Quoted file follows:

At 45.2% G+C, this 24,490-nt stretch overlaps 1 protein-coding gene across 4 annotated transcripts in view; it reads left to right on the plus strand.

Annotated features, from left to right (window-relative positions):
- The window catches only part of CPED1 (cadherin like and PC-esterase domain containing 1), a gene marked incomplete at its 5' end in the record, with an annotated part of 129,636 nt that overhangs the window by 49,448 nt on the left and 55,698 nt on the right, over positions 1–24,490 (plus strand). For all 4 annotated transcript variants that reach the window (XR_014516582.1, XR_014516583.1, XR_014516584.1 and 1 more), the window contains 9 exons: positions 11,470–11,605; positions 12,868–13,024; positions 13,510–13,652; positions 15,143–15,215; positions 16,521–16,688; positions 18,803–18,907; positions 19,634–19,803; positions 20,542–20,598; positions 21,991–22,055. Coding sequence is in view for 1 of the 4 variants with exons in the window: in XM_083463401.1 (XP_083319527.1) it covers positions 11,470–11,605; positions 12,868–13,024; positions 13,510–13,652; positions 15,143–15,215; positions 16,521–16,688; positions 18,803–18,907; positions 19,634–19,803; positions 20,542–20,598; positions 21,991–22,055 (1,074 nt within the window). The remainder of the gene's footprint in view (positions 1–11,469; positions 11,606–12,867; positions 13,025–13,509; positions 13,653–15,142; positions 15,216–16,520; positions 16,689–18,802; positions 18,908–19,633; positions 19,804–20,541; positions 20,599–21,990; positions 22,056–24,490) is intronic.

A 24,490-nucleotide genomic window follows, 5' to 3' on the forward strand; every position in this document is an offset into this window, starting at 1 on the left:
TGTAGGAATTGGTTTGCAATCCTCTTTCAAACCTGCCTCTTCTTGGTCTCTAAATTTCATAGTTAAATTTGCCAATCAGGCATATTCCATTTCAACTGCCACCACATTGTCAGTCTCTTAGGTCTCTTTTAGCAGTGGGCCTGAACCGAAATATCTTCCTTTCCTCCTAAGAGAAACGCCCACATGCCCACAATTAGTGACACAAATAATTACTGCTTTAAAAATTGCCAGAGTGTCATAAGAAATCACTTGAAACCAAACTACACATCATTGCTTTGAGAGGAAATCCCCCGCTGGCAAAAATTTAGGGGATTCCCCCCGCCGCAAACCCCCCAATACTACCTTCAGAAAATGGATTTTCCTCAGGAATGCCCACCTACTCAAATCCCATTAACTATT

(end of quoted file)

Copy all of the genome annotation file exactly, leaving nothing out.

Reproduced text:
At 45.2% G+C, this 24,490-nt stretch overlaps 1 protein-coding gene across 4 annotated transcripts in view; it reads left to right on the plus strand.

Annotated features, from left to right (window-relative positions):
- The window catches only part of CPED1 (cadherin like and PC-esterase domain containing 1), a gene marked incomplete at its 5' end in the record, with an annotated part of 129,636 nt that overhangs the window by 49,448 nt on the left and 55,698 nt on the right, over positions 1–24,490 (plus strand). For all 4 annotated transcript variants that reach the window (XR_014516582.1, XR_014516583.1, XR_014516584.1 and 1 more), the window contains 9 exons: positions 11,470–11,605; positions 12,868–13,024; positions 13,510–13,652; positions 15,143–15,215; positions 16,521–16,688; positions 18,803–18,907; positions 19,634–19,803; positions 20,542–20,598; positions 21,991–22,055. Coding sequence is in view for 1 of the 4 variants with exons in the window: in XM_083463401.1 (XP_083319527.1) it covers positions 11,470–11,605; positions 12,868–13,024; positions 13,510–13,652; positions 15,143–15,215; positions 16,521–16,688; positions 18,803–18,907; positions 19,634–19,803; positions 20,542–20,598; positions 21,991–22,055 (1,074 nt within the window). The remainder of the gene's footprint in view (positions 1–11,469; positions 11,606–12,867; positions 13,025–13,509; positions 13,653–15,142; positions 15,216–16,520; positions 16,689–18,802; positions 18,908–19,633; positions 19,804–20,541; positions 20,599–21,990; positions 22,056–24,490) is intronic.

A 24,490-nucleotide genomic window follows, 5' to 3' on the forward strand; every position in this document is an offset into this window, starting at 1 on the left:
TGTAGGAATTGGTTTGCAATCCTCTTTCAAACCTGCCTCTTCTTGGTCTCTAAATTTCATAGTTAAATTTGCCAATCAGGCATATTCCATTTCAACTGCCACCACATTGTCAGTCTCTTAGGTCTCTTTTAGCAGTGGGCCTGAACCGAAATATCTTCCTTTCCTCCTAAGAGAAACGCCCACATGCCCACAATTAGTGACACAAATAATTACTGCTTTAAAAATTGCCAGAGTGTCATAAGAAATCACTTGAAACCAAACTACACATCATTGCTTTGAGAGGAAATCCCCCGCTGGCAAAAATTTAGGGGATTCCCCCCGCCGCAAACCCCCCAATACTACCTTCAGAAAATGGATTTTCCTCAGGAATGCCCACCTACTCAAATCCCATTAACTATT